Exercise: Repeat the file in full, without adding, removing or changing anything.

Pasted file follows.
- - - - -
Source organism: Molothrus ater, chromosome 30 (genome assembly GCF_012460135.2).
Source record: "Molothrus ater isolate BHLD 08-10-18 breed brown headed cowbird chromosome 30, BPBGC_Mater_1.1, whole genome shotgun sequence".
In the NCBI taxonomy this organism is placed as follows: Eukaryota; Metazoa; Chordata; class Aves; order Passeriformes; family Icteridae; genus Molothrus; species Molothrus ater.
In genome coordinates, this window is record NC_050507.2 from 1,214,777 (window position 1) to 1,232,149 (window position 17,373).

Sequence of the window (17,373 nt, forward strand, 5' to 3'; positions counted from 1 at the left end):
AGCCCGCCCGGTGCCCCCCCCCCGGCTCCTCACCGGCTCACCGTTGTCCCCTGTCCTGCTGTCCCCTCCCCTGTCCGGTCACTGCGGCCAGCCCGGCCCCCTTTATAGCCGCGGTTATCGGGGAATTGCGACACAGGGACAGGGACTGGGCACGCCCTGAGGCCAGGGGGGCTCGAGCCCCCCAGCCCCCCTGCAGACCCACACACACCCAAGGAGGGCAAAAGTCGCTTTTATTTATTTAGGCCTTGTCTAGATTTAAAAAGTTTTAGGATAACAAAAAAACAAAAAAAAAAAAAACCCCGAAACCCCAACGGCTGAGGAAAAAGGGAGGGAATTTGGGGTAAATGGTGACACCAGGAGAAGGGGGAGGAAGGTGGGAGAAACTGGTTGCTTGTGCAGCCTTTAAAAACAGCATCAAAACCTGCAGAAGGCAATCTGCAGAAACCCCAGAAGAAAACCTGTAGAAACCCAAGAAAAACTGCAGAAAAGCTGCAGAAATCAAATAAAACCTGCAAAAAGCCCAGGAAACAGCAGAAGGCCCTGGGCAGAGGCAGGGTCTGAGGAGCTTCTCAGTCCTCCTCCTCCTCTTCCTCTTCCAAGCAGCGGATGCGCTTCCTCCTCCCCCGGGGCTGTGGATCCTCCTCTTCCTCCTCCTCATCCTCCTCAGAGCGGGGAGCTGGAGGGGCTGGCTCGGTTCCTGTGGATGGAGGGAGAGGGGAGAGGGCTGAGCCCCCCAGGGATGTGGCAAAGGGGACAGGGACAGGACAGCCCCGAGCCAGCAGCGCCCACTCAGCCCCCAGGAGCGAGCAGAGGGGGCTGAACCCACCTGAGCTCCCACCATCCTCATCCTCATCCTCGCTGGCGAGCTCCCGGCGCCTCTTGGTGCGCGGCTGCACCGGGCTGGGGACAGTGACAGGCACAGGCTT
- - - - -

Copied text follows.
Source organism: Molothrus ater, chromosome 30 (genome assembly GCF_012460135.2).
Source record: "Molothrus ater isolate BHLD 08-10-18 breed brown headed cowbird chromosome 30, BPBGC_Mater_1.1, whole genome shotgun sequence".
In the NCBI taxonomy this organism is placed as follows: Eukaryota; Metazoa; Chordata; class Aves; order Passeriformes; family Icteridae; genus Molothrus; species Molothrus ater.
In genome coordinates, this window is record NC_050507.2 from 1,214,777 (window position 1) to 1,232,149 (window position 17,373).

Sequence of the window (17,373 nt, forward strand, 5' to 3'; positions counted from 1 at the left end):
AGCCCGCCCGGTGCCCCCCCCCCGGCTCCTCACCGGCTCACCGTTGTCCCCTGTCCTGCTGTCCCCTCCCCTGTCCGGTCACTGCGGCCAGCCCGGCCCCCTTTATAGCCGCGGTTATCGGGGAATTGCGACACAGGGACAGGGACTGGGCACGCCCTGAGGCCAGGGGGGCTCGAGCCCCCCAGCCCCCCTGCAGACCCACACACACCCAAGGAGGGCAAAAGTCGCTTTTATTTATTTAGGCCTTGTCTAGATTTAAAAAGTTTTAGGATAACAAAAAAACAAAAAAAAAAAAAACCCCGAAACCCCAACGGCTGAGGAAAAAGGGAGGGAATTTGGGGTAAATGGTGACACCAGGAGAAGGGGGAGGAAGGTGGGAGAAACTGGTTGCTTGTGCAGCCTTTAAAAACAGCATCAAAACCTGCAGAAGGCAATCTGCAGAAACCCCAGAAGAAAACCTGTAGAAACCCAAGAAAAACTGCAGAAAAGCTGCAGAAATCAAATAAAACCTGCAAAAAGCCCAGGAAACAGCAGAAGGCCCTGGGCAGAGGCAGGGTCTGAGGAGCTTCTCAGTCCTCCTCCTCCTCTTCCTCTTCCAAGCAGCGGATGCGCTTCCTCCTCCCCCGGGGCTGTGGATCCTCCTCTTCCTCCTCCTCATCCTCCTCAGAGCGGGGAGCTGGAGGGGCTGGCTCGGTTCCTGTGGATGGAGGGAGAGGGGAGAGGGCTGAGCCCCCCAGGGATGTGGCAAAGGGGACAGGGACAGGACAGCCCCGAGCCAGCAGCGCCCACTCAGCCCCCAGGAGCGAGCAGAGGGGGCTGAACCCACCTGAGCTCCCACCATCCTCATCCTCATCCTCGCTGGCGAGCTCCCGGCGCCTCTTGGTGCGCGGCTGCACCGGGCTGGGGACAGTGACAGGCACAGGCTT